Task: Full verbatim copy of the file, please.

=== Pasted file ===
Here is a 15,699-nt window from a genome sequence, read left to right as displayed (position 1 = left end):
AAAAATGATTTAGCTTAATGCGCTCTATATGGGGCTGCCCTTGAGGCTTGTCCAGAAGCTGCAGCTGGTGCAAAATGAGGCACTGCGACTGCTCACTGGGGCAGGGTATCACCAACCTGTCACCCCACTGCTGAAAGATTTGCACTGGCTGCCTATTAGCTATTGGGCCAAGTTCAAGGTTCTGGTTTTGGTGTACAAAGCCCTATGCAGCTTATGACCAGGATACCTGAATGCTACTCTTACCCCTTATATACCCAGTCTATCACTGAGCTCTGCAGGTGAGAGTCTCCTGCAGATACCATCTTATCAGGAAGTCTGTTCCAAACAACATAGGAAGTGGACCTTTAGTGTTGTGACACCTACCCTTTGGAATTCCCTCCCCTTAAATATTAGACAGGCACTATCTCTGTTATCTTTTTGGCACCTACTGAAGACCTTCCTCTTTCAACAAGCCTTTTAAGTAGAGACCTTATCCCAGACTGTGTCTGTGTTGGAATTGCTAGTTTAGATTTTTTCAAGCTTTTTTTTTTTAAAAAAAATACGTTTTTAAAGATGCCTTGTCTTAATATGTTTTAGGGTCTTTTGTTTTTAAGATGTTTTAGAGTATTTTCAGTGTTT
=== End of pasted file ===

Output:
Here is a 15,699-nt window from a genome sequence, read left to right as displayed (position 1 = left end):
AAAAATGATTTAGCTTAATGCGCTCTATATGGGGCTGCCCTTGAGGCTTGTCCAGAAGCTGCAGCTGGTGCAAAATGAGGCACTGCGACTGCTCACTGGGGCAGGGTATCACCAACCTGTCACCCCACTGCTGAAAGATTTGCACTGGCTGCCTATTAGCTATTGGGCCAAGTTCAAGGTTCTGGTTTTGGTGTACAAAGCCCTATGCAGCTTATGACCAGGATACCTGAATGCTACTCTTACCCCTTATATACCCAGTCTATCACTGAGCTCTGCAGGTGAGAGTCTCCTGCAGATACCATCTTATCAGGAAGTCTGTTCCAAACAACATAGGAAGTGGACCTTTAGTGTTGTGACACCTACCCTTTGGAATTCCCTCCCCTTAAATATTAGACAGGCACTATCTCTGTTATCTTTTTGGCACCTACTGAAGACCTTCCTCTTTCAACAAGCCTTTTAAGTAGAGACCTTATCCCAGACTGTGTCTGTGTTGGAATTGCTAGTTTAGATTTTTTCAAGCTTTTTTTTTTTAAAAAAAATACGTTTTTAAAGATGCCTTGTCTTAATATGTTTTAGGGTCTTTTGTTTTTAAGATGTTTTAGAGTATTTTCAGTGTTT